Thu, Jul 15, 2004
AOPA Fights Residential Development At Long Beach Airport
AOPA has launched
another salvo in the ongoing battle to protect Long Beach Daugherty
Field (LGB) from an incompatible housing development. In letters to
the Long Beach Economic Development Commission and Airport Advisory
Commission, AOPA said no safety review had been conducted of the
Southern California development.
"We remain opposed to high-density residential development in
the proposed Douglas Park," said Bill Dunn, AOPA vice president of
Airports. "Residential development directly adjacent to an active
airport simply is a noncompatible use of land."
AOPA President Phil Boyer spoke to Long Beach Mayor Beverly
O'Neill on Monday, prior to sending the letter. "The mayor seemed
to understand our concerns and indicated to me these were not the
first she had heard on this side of the issue," said Boyer. "The
impression left me with, however, was that her strong desire in her
third term to continue an aggressive economic development stance
overshadows our concerns for safety and long-term airport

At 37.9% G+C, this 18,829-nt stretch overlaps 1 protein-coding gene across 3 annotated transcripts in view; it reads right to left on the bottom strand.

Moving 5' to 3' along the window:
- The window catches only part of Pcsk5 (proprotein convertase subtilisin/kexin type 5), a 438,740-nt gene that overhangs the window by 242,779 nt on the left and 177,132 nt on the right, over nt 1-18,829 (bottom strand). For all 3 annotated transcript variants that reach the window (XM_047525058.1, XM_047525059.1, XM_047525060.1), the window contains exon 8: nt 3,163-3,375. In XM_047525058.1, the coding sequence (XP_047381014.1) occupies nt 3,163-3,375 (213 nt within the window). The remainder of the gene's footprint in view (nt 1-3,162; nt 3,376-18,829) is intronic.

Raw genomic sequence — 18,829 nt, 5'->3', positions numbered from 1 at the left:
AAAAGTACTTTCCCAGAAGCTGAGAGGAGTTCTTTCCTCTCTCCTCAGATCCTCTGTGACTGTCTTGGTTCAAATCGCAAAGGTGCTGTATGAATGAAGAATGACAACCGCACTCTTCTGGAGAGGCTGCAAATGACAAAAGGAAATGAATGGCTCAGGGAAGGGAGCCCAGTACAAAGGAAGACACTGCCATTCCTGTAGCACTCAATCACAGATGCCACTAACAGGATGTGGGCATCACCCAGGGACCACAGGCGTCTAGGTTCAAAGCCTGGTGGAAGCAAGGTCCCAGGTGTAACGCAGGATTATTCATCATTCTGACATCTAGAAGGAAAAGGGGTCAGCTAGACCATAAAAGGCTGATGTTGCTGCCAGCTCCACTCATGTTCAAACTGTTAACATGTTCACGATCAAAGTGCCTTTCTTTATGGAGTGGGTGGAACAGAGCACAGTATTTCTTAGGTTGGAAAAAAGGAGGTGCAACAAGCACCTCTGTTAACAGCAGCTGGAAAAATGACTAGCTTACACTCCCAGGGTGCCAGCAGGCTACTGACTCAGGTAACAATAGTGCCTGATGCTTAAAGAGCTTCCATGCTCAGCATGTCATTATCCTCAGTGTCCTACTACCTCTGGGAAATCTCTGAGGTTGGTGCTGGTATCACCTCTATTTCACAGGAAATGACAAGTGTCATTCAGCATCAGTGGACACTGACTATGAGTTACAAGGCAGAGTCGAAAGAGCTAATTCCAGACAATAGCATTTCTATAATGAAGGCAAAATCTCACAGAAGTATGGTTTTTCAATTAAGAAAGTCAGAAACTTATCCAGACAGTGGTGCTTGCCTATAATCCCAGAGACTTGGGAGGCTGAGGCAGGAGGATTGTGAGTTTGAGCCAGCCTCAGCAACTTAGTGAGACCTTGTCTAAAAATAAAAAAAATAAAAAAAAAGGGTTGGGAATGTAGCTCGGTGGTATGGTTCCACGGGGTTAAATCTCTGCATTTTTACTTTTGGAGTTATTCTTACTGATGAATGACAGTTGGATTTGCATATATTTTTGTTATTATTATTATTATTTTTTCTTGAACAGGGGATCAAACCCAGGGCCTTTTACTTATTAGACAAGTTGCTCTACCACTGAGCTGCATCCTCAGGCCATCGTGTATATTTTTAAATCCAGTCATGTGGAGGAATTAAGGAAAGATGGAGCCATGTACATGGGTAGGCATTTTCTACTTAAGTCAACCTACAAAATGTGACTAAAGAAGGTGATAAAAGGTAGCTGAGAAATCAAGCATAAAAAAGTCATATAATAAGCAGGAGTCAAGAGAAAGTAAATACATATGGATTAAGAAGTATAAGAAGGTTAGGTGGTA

This issue has been brewing for years, and this isn't the first
time AOPA has weighed in on development proposals around the busy
airport. Noise complaints are an ongoing issue and were the subject
of a lawsuit in 1987. Earlier this year, the Long Beach Airport
Association formally joined the ranks of those opposing plans to
build 3,900 housing units on airport property. They called it
"sheer folly" in terms of safety and noise.
AOPA's most recent letter pointed out that the Los Angeles
County Airport Land Use Commission (ALUC) review of the proposal
considered only noise. But it didn't go by the current standards
published in California's Airport Land Use Planning Handbook, which
requires review of runway protection zones, runway safety areas,
and obstacle-free zones.
"In short, no safety-related review was conducted," said Dunn.
"And adding more homes closer to the airport will only exacerbate
an already-strained relationship between the airport and the local
AOPA asked the planners to reject the housing development and
that any residential development near the airport should be
required to furnish buyers with a real estate disclosure form
alerting them to the airport's proximity and obtaining the buyer's
signature on an avigation easement.
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